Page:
By Onur Ant
Turkey’s central bank more than doubled its main interest rate at an emergency meeting, reversing years of policy after the lira slid to a record low.
The bank in Ankara raised the benchmark repo rate to 10 percent from 4.5 percent, according to a statement posted on its website at midnight. It also raised the overnight lending rate to 12 percent from 7.75 percent, and the overnight borrowing rate to 8 percent from 3.5 percent.
The lira extended gains after the announcement, adding more than 3 percent at 12:12 a.m. in Istanbul.
The bank’s governor, Erdem Basci, is fighting to arrest a currency run that has gained speed as domestic political tensions overlap with global market shifts. A corruption scandal that broke last month has ensnared several cabinet members. It coincided with a flow of money out of emerging economies, weakening currencies from Brazil to South Africa, as the U.S. reduces monetary stimulus.
The Lira Reacts to Turkey's Continental Divide
A rate increase of at least 250 basis points may be needed to stop the lira’s slide, Royal Bank of Scotland Plc said in a report yesterday before the emergency meeting. “Turkey has exhausted all its other options,” it said.
Basci’s efforts to cushion the external and internal blows have been constrained by political opposition to raising borrowing costs as growth slows. While most investors advocate higher rates to bolster the lira, Prime Minister Recep Tayyip Erdogan has repeatedly railed against an “interest-rate lobby,” blaming it for a series of blows to his government, including last year’s wave of protests and the graft probe implicating his ministers.
It was a lira crisis that laid the foundations for Erdogan’s 11-year rule. The collapse of an International Monetary Fund program in 2001 led to a devaluation of more than 50 percent. In elections a year later, the parties that presided over the crisis were swept away, clearing a route for Erdogan’s Islamist-rooted movement to win a majority.
Erdogan says growth of 5 percent a year under his government has left Turkey’s economy less vulnerable to such shocks. The premier reiterated yesterday that he’s always been opposed to rate increases. Speaking in Ankara before leaving for Iran, he said he hoped the bank would make the right decision and usher in a “new era” for the Turkish currency.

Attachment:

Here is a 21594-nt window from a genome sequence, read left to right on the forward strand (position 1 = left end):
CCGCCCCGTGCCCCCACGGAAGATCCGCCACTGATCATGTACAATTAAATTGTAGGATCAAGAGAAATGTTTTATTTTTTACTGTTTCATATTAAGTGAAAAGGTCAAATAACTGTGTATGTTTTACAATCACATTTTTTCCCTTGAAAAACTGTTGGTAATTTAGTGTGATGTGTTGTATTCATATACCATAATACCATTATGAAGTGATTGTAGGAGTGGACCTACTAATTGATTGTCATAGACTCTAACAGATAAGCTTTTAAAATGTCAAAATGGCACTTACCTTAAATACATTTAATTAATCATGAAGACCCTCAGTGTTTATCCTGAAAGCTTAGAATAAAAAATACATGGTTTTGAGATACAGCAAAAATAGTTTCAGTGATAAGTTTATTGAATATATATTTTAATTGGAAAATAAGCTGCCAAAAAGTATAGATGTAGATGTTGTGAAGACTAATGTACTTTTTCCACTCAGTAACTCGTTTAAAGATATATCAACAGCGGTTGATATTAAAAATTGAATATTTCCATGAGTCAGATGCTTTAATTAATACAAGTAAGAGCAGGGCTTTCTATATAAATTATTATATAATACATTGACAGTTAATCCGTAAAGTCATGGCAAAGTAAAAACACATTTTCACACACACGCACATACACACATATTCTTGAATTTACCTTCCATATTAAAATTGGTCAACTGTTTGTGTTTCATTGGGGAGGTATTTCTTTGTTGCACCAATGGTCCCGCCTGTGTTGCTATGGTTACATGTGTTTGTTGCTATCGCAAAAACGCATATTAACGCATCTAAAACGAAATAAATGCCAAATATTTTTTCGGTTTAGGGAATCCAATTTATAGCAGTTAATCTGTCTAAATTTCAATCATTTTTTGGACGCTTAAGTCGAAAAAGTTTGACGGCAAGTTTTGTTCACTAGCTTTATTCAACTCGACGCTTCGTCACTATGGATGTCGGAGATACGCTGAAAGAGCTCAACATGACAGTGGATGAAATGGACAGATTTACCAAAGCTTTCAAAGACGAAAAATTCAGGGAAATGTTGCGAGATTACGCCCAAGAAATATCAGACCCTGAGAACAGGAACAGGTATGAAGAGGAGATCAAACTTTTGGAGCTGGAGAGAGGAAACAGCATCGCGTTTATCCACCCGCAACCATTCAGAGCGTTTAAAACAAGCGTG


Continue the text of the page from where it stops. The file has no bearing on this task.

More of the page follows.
Basci has accommodated the political pressures by developing a framework that allows him to tighten policy without raising headline rates, and vary monetary conditions day-to-day within an interest-rate corridor.
At the last regular policy meeting on Jan. 21, he left the three main interest rates unchanged, even after the lira had declined 8 percent in a month. He opted instead to introduce a fourth rate of 9 percent, to be used only days when the bank decides extra tightening is needed.
As the currency’s slide picked up pace last week, Basci intervened directly in markets for the first time in more than two years, selling about $3 billion. That only accelerated the slump, leading the bank to reassemble last night.
The announcement on Jan. 27 of the emergency meeting helped the lira pare losses in the past two days, though stocks and bonds continued to drop.
The benchmark equity index reached an 18-month low yesterday, and has dropped 24 percent in dollar terms since news of the corruption inquiry broke on Dec. 17, the most among global benchmarks. Yields on two-year lira bonds closed above 11 percent yesterday for the first time since January 2012.
Turkey isn’t the only emerging nation to raise borrowing costs this month in response to plunging markets. India unexpectedly increased rates yesterday, and Brazil has pushed its benchmark higher for six straight meetings.
“Central banks in emerging markets are moving to stop the sell-off,” RBS said. “We think they will struggle to do so.”